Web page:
I tend to be a fairly sentimental person. I find it hard to throw away notes my students wrote to me, art from my daughters, tickets from theater performances, and Christmas letters from friends and family. That’s not always a good thing. Our house is awfully full of stuff. But, luckily, most of that stuff is pretty small.
Today we (my daughters, my husband, and I) spent the day at my parents’ house. This isn’t uncommon. They live about half an hour from us and our girls are often there even if we aren’t. The unusual part was when we left. We drove away knowing that it’s very possible that was the last time we ever visit that house.
My parents have bought a motor home and are about to embark on a long-time dream. They are selling almost everything they own next week (thanks to a company that does these things). They’ve put a few things in storage for a future time when they feel they are too old to be driving around the country in a motor home. Some stuff has been shipped to my sister in San Francisco and my minivan has made trips for the past few weekends bringing stuff back to our house. Starting Monday my parents will live in their motor home.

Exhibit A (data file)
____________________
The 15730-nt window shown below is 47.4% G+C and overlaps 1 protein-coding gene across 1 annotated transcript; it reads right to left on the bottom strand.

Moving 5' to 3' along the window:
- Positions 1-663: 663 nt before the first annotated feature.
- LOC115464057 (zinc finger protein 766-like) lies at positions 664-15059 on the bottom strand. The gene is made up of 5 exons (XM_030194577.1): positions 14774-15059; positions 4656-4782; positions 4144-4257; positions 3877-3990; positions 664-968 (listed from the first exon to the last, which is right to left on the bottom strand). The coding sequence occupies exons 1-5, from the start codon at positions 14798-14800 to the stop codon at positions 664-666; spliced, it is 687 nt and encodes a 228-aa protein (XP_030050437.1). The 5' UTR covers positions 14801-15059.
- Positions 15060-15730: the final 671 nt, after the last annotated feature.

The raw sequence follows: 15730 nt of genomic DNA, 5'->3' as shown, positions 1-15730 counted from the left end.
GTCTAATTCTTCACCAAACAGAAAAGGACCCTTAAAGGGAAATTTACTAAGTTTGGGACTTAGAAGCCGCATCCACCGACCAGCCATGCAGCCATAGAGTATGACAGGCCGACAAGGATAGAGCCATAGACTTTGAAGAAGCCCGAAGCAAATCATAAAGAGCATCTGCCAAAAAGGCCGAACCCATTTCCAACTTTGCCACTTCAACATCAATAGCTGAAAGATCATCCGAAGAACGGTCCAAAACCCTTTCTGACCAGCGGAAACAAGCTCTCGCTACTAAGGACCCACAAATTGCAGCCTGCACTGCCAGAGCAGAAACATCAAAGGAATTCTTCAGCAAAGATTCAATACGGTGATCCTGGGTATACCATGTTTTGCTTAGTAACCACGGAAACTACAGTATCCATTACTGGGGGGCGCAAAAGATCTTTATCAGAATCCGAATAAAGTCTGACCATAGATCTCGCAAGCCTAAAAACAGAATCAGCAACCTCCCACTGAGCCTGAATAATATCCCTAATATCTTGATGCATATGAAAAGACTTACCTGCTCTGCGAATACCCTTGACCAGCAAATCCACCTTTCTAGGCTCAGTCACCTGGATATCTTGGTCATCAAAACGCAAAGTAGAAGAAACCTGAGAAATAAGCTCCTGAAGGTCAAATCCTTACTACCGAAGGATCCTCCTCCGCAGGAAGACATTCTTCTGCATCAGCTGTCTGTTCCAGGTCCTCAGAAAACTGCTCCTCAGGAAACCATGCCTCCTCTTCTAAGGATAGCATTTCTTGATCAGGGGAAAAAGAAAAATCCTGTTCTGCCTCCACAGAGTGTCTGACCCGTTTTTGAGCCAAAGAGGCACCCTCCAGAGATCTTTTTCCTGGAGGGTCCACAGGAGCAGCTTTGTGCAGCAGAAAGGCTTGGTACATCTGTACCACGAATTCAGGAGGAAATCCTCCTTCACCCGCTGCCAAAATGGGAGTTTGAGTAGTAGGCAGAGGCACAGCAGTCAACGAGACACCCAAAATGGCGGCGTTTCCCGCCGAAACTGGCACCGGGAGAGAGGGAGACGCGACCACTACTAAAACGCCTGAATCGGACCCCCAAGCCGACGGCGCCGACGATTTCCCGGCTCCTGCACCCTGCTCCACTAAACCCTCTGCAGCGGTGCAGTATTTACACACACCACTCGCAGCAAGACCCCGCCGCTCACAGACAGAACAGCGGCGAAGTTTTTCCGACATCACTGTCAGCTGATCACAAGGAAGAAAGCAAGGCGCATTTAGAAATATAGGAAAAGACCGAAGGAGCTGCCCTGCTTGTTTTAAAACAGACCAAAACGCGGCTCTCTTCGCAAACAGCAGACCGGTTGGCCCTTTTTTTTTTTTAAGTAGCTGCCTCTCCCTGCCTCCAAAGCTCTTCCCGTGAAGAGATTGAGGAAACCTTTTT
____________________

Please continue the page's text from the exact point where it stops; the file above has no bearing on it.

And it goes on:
I can’t just tuck this house away in a keepsake box in my closet.
My parents have lived in this house since 1984. That’s the longest either of them have lived in any home. At one point or another I lived in every one of its four bedrooms. I learned to play the piano in that house. Inside the hall closet door are the markings showing mine and my sister’s heights over the years. And now those for my daughters as well. There is only one other family on that cul-de-sac that has lived there longer than my parents.
My daughters cried as we drove home. They don’t like things to change. They’re strong and spending spring break traveling with Grandma and Bobo in the motor home will do wonders for their adjustment period. I tried to talk with them about it as we drove. To acknowledge their sadness while reminding them of their excitement about future plans. I think that would have been more effective if I hadn’t been crying.
Change is hard. When you are the one advocating for or planning the change it is different. When change is out of your control it is challenging. I’m not against this change. It’s just hard to adjust.